Most of us trust, or at any rate hope, that the benefits of a drug our doctor prescribes will outweigh the side effects. Why else would we take it? We would probably be shocked to learn that most drugs don't do anything good for the majority of the people who use them. That's probably because we picture a simple cause-and-effect relationship, like antibiotics curing an infection. "But most chronic diseases involve a complex chain of biochemical interactions," says Dr. Jonathan St. George, assistant professor of emergency medicine at Weill Cornell Medical College. "The idea that you're going to take one drug that affects one pathway and dramatically change the course of the illness is just pie in the sky." The statistical measure that crystallizes this inconvenient truth is the NNT, or "number needed to treat" – that is, the number of people who have to take a drug in order for one person to benefit. There are plenty of popular drugs with NNTs over 50, and a drug with an NNT of five or fewer might fairly be considered a wonder drug – for instance, sumatriptan for migraines or steroids for kids with croup. "But if I told my patients that the drug I was prescribing them had only a 20 percent chance of working," St. George says, "they'd look at me like I was crazy."
The reason you've probably never heard of the NNT is that the pharmaceutical industry ignores it when marketing its wares to the public. According to Newman's website, thennt.com, which crunches the best available research data to arrive at NNTs for common tests and therapies, statins have an NNT of 60 – meaning 60 people would have to take a statin drug for five years to prevent one person from having a nonfatal heart attack. Not one heart attack death would be prevented. Picture a similar effect this way: a study in which a control group of 1,000 people taking no heart medication suffered 24 heart attacks over a five-year period, while the group on statins suffered 16. Because these numbers are small, even relatively minor differences between the incidence of heart attacks translate into an impressive-sounding difference, when you measure it as a percentage – the so-called relative risk. Now you've got the makings of a pharmaceutical ad campaign: "Statins reduce heart attacks by 33 percent."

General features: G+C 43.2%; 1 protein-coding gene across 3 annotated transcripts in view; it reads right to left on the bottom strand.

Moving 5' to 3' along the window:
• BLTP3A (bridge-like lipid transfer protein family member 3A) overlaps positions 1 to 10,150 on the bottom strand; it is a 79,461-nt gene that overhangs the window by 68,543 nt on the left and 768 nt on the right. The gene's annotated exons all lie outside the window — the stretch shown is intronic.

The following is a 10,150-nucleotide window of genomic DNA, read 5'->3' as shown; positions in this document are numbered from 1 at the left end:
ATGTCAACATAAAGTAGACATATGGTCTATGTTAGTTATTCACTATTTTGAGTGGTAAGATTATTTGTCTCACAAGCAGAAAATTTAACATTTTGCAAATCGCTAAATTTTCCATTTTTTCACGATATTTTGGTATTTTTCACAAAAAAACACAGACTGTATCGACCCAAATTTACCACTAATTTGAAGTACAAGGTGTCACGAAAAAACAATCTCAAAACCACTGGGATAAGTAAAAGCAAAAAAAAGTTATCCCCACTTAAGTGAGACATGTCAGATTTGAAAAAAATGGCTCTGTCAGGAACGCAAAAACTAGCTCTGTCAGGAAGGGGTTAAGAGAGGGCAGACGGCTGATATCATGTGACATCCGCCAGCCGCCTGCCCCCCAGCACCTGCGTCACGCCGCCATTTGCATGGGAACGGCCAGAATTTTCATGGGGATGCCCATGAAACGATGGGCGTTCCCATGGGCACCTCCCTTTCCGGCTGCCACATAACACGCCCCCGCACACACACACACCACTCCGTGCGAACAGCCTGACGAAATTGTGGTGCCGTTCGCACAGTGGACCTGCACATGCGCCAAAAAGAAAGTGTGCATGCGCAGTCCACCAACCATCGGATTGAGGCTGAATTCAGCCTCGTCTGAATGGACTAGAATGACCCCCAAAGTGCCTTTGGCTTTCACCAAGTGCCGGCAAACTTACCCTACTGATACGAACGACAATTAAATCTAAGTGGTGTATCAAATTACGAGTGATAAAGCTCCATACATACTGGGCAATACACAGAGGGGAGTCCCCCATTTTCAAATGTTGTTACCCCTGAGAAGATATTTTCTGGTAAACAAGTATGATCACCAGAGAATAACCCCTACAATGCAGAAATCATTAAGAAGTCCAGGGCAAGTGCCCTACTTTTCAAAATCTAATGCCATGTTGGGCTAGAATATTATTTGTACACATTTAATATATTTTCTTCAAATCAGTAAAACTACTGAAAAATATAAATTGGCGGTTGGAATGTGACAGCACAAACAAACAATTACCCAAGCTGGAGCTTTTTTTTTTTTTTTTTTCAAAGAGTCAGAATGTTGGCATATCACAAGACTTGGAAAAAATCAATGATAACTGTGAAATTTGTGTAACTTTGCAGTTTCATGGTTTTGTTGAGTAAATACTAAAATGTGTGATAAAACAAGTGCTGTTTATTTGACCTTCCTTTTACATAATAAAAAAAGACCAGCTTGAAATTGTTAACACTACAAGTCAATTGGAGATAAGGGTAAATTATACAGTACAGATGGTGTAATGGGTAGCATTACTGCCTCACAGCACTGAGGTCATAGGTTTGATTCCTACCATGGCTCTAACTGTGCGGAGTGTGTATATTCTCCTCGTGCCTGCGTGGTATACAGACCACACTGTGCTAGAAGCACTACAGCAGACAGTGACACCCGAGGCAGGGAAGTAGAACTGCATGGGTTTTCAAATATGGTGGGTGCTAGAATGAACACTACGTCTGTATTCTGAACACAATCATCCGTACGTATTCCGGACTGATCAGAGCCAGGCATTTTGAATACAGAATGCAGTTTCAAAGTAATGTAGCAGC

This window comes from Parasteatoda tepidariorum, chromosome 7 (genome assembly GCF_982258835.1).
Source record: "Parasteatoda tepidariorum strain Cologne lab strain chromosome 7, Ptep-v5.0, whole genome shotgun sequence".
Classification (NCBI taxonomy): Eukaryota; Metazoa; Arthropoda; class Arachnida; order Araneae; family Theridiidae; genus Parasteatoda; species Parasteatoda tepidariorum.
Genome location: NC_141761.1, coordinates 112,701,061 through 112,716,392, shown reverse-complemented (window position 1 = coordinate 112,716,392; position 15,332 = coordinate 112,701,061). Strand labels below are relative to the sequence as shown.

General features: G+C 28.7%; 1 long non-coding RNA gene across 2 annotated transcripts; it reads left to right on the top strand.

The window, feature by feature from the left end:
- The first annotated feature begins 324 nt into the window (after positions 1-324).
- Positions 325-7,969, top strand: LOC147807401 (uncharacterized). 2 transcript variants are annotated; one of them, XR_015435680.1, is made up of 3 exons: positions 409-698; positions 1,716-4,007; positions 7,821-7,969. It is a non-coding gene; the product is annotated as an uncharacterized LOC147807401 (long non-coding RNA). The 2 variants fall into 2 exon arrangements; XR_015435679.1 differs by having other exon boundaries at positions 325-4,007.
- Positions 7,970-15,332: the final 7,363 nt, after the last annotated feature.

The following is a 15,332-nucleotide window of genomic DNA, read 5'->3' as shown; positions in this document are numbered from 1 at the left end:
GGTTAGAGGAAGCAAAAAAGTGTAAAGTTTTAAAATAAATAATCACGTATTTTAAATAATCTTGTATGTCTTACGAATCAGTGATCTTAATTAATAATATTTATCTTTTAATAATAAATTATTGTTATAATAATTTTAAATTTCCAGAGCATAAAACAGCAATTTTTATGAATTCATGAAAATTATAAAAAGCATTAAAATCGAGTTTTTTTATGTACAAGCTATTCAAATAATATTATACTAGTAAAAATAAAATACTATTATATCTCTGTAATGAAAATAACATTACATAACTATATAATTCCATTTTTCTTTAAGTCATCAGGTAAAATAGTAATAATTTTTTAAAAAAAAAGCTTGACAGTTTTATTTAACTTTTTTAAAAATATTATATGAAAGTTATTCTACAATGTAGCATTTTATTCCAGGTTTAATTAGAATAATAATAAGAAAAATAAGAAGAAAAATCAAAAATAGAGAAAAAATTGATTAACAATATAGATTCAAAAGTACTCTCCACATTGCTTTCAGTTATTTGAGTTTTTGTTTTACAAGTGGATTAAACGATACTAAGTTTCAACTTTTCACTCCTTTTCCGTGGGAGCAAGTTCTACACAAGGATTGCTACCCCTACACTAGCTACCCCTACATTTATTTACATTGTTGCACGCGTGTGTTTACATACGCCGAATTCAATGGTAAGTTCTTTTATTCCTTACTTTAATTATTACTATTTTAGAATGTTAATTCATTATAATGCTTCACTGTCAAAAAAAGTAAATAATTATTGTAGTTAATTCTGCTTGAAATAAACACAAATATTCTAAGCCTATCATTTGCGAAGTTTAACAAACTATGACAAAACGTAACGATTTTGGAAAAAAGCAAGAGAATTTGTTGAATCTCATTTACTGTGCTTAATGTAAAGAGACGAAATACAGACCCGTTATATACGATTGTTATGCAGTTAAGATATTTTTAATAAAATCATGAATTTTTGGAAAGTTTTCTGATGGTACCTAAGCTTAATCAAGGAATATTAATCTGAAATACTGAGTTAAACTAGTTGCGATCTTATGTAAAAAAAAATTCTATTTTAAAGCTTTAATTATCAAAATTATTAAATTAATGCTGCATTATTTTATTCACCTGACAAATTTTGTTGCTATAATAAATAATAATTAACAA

It gets worse. Stanford epidemiologist John Ioannidis got the medical world's attention in 2005 with a journal article titled "Why Most Published Research Findings Are False." In it he notes that 80 percent of published drug studies are funded by the drug industry, and that some 30 percent of all drug studies are never published, presumably mostly the negative results that never enter into the final cost-benefit reckoning.
But, Hadler says, even if we were to take the research at face value – that a given drug has a statistically significant benefit when the NNT is, say, 50 or higher – the benefit is so small it's clinically meaningless. But fortunes are made from such microscopic benefits. The pharmaceutical companies can create blockbuster drugs by promoting meds that have shown benefit in a smaller, targeted population – say, statins for people who've already suffered a heart attack – to a larger, relatively healthier population, with the hope that the medication might be good for them, too. "Blockbuster drugs demand overtreatment," Hadler says. Beyond the side effects that the overtreated may suffer for no offsetting gain is what Newman calls the culture of the pill. "It's destructive to physicians," he says, "and to patients who believe, 'I can forget all the lifestyle stuff because I can take a pill and I'll be good.' "
Introduced in the States in the late 1980s, statins inhibit an enzyme that the liver uses to make cholesterol, in most people dropping that LDL number by between 30 and 50 percent. At a cost. Newman crunches the research figures and calculates that for every 50 people on statins, one will develop type 2 diabetes who otherwise would not have. The statistic that tells you what you need to know about the severity of a drug's side effect is the "number needed to harm." So if we're talking about diabetes risk, the NNH for statins is 50 – dose 50 people with a statin and you can expect to see one extra case of type 2 diabetes turn up.
The most common side effect of statins is muscle pain and weakness and, in severe cases, muscle breakdown. Here the NNH is 10 – 10 to treat, one to harm. Mental "fuzziness" and forgetfulness haven't been rigorously studied enough to generate an NNH, but enough anecdotal reports have come in that two years ago the FDA slapped statins with a cognitive safety alert.
So this past November, when a panel convened by the American Heart Association released its new guidelines on statins, you might have expected it would take a more conservative line on prescribing – that, given the possible side effects, they would want to prescribe the drug only to a more select group of patients for whom the benefits clearly outweigh the harms. But with statins you'd be wrong.